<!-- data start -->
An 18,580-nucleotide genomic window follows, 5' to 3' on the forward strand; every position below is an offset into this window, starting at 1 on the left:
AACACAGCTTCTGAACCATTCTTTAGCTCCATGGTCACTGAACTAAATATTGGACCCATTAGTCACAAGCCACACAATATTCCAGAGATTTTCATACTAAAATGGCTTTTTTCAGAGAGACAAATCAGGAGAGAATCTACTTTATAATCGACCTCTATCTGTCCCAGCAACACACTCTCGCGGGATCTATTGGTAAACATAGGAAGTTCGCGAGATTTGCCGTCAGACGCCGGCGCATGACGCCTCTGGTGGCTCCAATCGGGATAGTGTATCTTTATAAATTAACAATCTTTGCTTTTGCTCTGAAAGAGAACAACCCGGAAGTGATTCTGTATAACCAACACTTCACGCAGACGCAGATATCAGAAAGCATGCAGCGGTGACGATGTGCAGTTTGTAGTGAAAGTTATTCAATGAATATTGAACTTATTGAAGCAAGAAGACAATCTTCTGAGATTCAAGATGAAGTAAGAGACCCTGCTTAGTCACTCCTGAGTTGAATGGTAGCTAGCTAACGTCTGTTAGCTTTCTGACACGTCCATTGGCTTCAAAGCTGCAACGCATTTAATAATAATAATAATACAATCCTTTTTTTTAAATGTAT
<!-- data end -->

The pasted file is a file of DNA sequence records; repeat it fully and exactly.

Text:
An 18,580-nucleotide genomic window follows, 5' to 3' on the forward strand; every position below is an offset into this window, starting at 1 on the left:
AACACAGCTTCTGAACCATTCTTTAGCTCCATGGTCACTGAACTAAATATTGGACCCATTAGTCACAAGCCACACAATATTCCAGAGATTTTCATACTAAAATGGCTTTTTTCAGAGAGACAAATCAGGAGAGAATCTACTTTATAATCGACCTCTATCTGTCCCAGCAACACACTCTCGCGGGATCTATTGGTAAACATAGGAAGTTCGCGAGATTTGCCGTCAGACGCCGGCGCATGACGCCTCTGGTGGCTCCAATCGGGATAGTGTATCTTTATAAATTAACAATCTTTGCTTTTGCTCTGAAAGAGAACAACCCGGAAGTGATTCTGTATAACCAACACTTCACGCAGACGCAGATATCAGAAAGCATGCAGCGGTGACGATGTGCAGTTTGTAGTGAAAGTTATTCAATGAATATTGAACTTATTGAAGCAAGAAGACAATCTTCTGAGATTCAAGATGAAGTAAGAGACCCTGCTTAGTCACTCCTGAGTTGAATGGTAGCTAGCTAACGTCTGTTAGCTTTCTGACACGTCCATTGGCTTCAAAGCTGCAACGCATTTAATAATAATAATAATACAATCCTTTTTTTTAAATGTAT